We survived show #2....barely. It was a very, very rough day. The good thing was that I was not nervous or anxious like I was a the first show so I can't blame ME for the stuff that went wrong. Also good was that Junior performed better. He was more consistent with his frame and though we blew our horsemanship pattern (details later) he was better at the pattern work. The NOT good stuff was pretty awful, though. Here's the play-by-play:
Thursday's English lesson went pretty well. I used the Myler bit and it certainly worked better than the regular snaffle. The first time I asked for the canter he caught a front hoof and fell to his knees. This is the 2nd time we've fallen to his knees and he recovered quickly but took several funny steps after. We walked a lap and he seemed okay so we asked for the canter again and he was fine. I found it easier to keep my leg position even though this is the first time I've ridden English since the May show and he didn't seem bothered by the tack change.
I got to the barn around 10:30am on Friday and rode him in his western bit, worked on keeping a frame through circles and serpentines. His lope was too fast but that is expected after asking him to amp it up to a canter the night before. He slowed down well enough. We took the horses to the grounds at about 6pm and I rode a little bit. He wasn't nearly as uptight about things. It was SOOO hot and humid, though and everyone (human and equine) was covered in sweat. I got home around 10 and still had to shower, eat, iron my show shirt and pack the show clothes. I got to bed around 11pm.
Saturday morning I got up at 4:15 and got to the fairgrounds at 5:15. It's nice to be able to sleep in your own bed before a show, but the 30 minute commute does mean you have a little less sleep. I lunged him and he seemed totally relaxed. He listened to all my commands, didn't scream like last time, and seemed quite at home. I didn't want to overwork him since it was so humid already. I led him out the out gate and he started spooking at the trail obstacles in the corner. I took him over and made him stand on the bridge (which he did NOT like) but it was a good schooling lesson. He did pretty in our first class of English Pleasure. He did much better than last time and stayed on gait, just not as consistent or polished as he could be. The big problem was that we've been drilling him so much on his pivot refusal that instead of backing along the rail he executed a very quick pivot to the right! Ooops. The bigger problem was that we were in a class of four and three were really nicely broke horses including one of my barn mates'...so though we improved from the last show, we came in last.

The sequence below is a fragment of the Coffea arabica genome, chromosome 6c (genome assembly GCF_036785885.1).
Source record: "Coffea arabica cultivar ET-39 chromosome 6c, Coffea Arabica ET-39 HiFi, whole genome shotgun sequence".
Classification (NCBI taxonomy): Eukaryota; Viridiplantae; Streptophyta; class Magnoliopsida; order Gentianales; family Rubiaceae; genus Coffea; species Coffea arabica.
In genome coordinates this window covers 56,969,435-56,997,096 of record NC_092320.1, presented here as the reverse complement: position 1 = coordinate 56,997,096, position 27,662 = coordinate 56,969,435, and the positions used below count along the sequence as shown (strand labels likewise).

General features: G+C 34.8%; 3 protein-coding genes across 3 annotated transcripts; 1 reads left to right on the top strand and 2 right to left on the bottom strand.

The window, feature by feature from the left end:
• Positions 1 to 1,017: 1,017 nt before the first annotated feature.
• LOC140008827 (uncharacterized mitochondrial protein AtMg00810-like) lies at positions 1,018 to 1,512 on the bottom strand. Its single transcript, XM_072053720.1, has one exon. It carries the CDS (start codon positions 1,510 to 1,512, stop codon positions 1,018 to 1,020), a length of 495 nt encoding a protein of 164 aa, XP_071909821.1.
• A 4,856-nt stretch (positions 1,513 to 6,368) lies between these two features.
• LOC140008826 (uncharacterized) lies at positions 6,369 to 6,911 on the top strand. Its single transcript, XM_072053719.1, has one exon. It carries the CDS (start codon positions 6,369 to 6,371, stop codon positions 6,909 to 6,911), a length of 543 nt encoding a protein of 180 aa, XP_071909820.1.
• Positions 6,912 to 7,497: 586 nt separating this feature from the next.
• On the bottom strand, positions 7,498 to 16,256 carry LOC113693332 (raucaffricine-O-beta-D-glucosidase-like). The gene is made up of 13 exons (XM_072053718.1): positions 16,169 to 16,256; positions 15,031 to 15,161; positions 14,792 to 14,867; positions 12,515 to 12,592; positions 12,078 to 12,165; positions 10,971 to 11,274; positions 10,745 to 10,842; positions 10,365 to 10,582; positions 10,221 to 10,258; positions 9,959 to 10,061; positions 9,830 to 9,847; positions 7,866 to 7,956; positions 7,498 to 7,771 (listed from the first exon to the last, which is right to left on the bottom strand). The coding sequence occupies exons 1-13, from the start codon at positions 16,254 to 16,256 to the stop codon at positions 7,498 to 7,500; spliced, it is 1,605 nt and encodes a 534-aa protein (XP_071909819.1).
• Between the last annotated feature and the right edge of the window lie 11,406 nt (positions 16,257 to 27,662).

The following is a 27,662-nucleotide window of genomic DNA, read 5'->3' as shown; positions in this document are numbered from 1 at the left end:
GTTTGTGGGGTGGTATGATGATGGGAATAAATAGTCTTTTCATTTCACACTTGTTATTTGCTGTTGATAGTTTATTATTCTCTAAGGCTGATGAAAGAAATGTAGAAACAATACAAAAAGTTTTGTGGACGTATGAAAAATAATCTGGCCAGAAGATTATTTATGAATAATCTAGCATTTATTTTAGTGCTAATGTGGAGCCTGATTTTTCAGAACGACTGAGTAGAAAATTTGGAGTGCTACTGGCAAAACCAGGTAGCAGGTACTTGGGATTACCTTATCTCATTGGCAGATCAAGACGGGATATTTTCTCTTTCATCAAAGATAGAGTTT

I let him rest in his stall with water and hay between Pleasure and Equitation. We did a "respectable" pattern according to KAT, but we came in last again. The pattern was four cones: Start at A, canter right lead to B, trot circle to the right back around to B, walk to C, canter left lead to D, Stop and back. We drifted to the opposite side of cone D but the rest was fine, even the back, but he got really cranky in the out gate and started crow hopping and I held up the line to leave.